For ACI, part and parcel of treating its employees like family is providing family-supporting wages. To that end, the company has set an example by going out of its way to source materials domestically. In the past two years, ACI has purchased two U.S. companies that had been manufacturing their products in China, but Schwenn ultimately decided to onshore the labor.

“Not everything we can get here is made in America,” said Schwenn. “There are some things that we have to source internationally. But if it’s made here and it’s relatively competitive, it’s going to be sourced and purchased locally or nationally. It’s just what we do. It’s what we believe in.”

It’s also been less of a financial bite than one might think.

“The direct labor cost is significant, but I think what we’ve learned is that when we do source locally, the overall cost, the return rate, the rework rate, are less when we have control over the process,” said Schwenn. “And we train our people to do it in the right way, so the overall cost has almost been a wash.”



Giving back

The company and its employees also place a lot of importance on giving back to the community. The company has supported The American Red Cross, Habitat for Humanity, American Family Children’s Hospital, and other organizations. However, one charitable effort that’s particularly close to Schwenn’s heart is the company’s fundraising on behalf of the UW Carbone Cancer Center.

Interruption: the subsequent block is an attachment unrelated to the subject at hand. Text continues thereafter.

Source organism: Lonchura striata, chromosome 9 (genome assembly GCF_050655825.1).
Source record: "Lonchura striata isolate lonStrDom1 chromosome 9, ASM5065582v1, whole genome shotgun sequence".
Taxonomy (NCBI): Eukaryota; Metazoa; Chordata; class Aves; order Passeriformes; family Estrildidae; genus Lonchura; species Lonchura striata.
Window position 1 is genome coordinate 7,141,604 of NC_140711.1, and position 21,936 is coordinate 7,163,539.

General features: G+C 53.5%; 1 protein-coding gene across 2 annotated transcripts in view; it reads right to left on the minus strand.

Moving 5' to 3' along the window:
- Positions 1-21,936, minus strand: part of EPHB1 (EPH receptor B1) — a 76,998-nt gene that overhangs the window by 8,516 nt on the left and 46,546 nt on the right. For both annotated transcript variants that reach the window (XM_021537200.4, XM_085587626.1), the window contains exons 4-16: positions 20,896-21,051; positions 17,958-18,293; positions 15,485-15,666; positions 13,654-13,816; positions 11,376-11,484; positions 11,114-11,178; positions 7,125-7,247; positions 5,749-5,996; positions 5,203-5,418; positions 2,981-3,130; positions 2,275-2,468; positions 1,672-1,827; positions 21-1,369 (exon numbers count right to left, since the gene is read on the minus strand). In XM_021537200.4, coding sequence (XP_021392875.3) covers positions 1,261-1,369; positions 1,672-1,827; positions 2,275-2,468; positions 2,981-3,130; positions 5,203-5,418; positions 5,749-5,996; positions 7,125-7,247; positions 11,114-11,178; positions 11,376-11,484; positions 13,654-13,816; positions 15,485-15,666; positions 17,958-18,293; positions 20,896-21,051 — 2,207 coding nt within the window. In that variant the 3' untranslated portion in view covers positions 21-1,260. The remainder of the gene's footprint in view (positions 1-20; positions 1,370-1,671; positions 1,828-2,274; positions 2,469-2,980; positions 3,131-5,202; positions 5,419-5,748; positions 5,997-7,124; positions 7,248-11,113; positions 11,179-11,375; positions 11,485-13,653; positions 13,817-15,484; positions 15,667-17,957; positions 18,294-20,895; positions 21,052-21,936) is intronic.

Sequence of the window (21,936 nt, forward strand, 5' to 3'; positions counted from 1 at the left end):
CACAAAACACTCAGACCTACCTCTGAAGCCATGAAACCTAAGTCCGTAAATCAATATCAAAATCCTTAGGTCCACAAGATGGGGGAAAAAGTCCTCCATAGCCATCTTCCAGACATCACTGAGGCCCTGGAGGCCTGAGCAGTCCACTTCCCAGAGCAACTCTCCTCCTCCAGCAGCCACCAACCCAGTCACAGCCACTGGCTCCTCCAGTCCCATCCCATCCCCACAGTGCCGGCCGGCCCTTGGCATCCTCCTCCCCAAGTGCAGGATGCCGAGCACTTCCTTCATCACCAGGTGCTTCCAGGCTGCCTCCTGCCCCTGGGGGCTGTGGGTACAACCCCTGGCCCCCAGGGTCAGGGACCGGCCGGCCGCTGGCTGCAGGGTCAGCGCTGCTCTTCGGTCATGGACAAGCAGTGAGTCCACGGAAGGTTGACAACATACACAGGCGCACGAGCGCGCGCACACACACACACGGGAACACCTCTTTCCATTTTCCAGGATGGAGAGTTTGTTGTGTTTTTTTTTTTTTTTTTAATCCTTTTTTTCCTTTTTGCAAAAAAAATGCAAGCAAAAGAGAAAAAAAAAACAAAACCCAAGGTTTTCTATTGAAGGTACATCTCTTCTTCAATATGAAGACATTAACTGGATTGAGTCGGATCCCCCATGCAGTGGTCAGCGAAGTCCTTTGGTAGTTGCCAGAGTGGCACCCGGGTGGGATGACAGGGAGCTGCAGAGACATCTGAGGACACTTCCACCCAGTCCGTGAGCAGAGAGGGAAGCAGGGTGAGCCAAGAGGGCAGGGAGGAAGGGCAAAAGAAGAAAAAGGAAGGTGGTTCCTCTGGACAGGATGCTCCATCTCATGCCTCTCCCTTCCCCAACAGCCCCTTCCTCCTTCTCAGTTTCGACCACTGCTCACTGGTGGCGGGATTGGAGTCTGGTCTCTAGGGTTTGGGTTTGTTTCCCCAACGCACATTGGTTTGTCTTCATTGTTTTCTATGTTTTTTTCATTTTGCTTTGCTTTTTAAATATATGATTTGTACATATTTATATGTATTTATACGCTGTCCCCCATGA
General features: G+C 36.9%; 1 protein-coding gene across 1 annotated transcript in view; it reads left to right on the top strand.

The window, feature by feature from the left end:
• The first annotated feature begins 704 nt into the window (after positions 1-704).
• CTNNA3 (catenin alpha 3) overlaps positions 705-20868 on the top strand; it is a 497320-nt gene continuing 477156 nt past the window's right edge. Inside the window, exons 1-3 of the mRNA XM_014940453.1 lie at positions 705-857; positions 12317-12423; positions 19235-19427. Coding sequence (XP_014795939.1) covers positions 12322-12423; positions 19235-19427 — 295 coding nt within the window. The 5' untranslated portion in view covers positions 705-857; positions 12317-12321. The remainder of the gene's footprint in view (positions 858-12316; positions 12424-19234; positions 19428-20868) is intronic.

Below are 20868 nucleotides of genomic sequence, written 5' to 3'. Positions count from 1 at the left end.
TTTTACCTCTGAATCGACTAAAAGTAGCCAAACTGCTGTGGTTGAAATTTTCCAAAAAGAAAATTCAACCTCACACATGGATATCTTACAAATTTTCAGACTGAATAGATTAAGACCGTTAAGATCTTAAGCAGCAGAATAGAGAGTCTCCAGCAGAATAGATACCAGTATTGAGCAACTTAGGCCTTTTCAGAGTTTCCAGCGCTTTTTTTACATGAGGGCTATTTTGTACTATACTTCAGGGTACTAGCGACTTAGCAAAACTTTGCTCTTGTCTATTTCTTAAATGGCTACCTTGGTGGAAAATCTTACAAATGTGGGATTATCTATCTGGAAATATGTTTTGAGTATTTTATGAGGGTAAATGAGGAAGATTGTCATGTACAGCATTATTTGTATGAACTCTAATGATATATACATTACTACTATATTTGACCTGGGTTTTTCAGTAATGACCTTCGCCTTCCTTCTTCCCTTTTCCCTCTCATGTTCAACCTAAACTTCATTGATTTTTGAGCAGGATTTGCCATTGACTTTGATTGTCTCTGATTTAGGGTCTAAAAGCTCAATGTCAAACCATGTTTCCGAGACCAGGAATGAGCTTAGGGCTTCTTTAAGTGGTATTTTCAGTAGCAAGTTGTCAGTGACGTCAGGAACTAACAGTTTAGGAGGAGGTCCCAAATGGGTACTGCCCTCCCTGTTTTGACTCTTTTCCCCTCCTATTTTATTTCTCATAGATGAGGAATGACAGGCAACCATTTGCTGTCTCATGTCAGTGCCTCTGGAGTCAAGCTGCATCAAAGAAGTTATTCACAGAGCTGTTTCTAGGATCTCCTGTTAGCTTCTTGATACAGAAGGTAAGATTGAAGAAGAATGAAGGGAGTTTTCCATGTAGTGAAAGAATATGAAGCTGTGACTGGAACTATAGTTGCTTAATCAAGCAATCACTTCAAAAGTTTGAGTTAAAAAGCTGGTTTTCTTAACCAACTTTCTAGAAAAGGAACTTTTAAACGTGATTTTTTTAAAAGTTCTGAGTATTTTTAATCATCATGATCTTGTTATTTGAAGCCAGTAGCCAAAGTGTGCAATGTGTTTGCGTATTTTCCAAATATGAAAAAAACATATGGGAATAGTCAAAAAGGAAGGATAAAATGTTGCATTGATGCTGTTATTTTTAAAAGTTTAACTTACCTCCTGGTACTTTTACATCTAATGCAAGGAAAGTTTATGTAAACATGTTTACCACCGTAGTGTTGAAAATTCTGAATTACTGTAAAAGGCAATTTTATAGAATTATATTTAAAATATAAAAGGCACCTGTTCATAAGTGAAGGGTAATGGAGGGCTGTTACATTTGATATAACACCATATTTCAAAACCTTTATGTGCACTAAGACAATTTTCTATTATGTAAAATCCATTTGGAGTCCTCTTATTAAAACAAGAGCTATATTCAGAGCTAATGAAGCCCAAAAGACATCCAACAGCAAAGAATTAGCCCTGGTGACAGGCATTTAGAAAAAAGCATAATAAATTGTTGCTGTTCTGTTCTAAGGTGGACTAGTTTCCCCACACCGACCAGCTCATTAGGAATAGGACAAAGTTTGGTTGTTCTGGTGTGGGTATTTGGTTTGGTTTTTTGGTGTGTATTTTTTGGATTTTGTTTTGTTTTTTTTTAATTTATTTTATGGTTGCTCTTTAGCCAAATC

“My wife has cancer and has been battling it for seven years,” said Schwenn. “We’ve been doing a bowling outing [for Carbone] for more than seven years; we didn’t start it because she got cancer — it just happened that way. So that one’s very close to our heart, and we’ve raised well over $100,000 for the Carbone Cancer Center.”

Of course, the company, which has prospered in both good times and bad — largely because building owners are always looking to cut costs through efficient HVAC systems — is not taking its success for granted. Not anymore, anyway. According to Schwenn, the biggest lesson he’s learned over the years is that any business, whether it’s thriving or not, needs to continue to set goals and continually raise the bar higher.

“We set goals when we first started the business, and the first goal was to make sure that we’re around and can pay our employees,” said Schwenn. “So we set a revenue goal and we reached it — and we reached it, I think, in 1999. But we didn’t continue to set goals. So we kind of sat there for two or three years, and we grew a bit, but then Sept. 11 happened and it slapped us in the face, and we said we can’t rest on our laurels. So we reset our goals and got everybody on the same page, and we’ve just been going great guns since.”

But true to form, Schwenn is quick to credit his employees with driving that growth.

“ACI’s success is not because of the owners,” said Schwenn. “ACI’s success is because of 160 men and women who buy into what we are. And of course we’re in business to make money, but we look at the bigger picture. We’re here to be different. We’re here to be better. We’re here to be great.”

So if Schwenn could go back in time and talk to that foolish young man who insisted on starting a new company in the midst of a grinding recession, what would he say to him?

“You’ve done pretty well,” said Schwenn, laughing. “Better than we thought we were going to do. But we’re going to do better than we are right now.”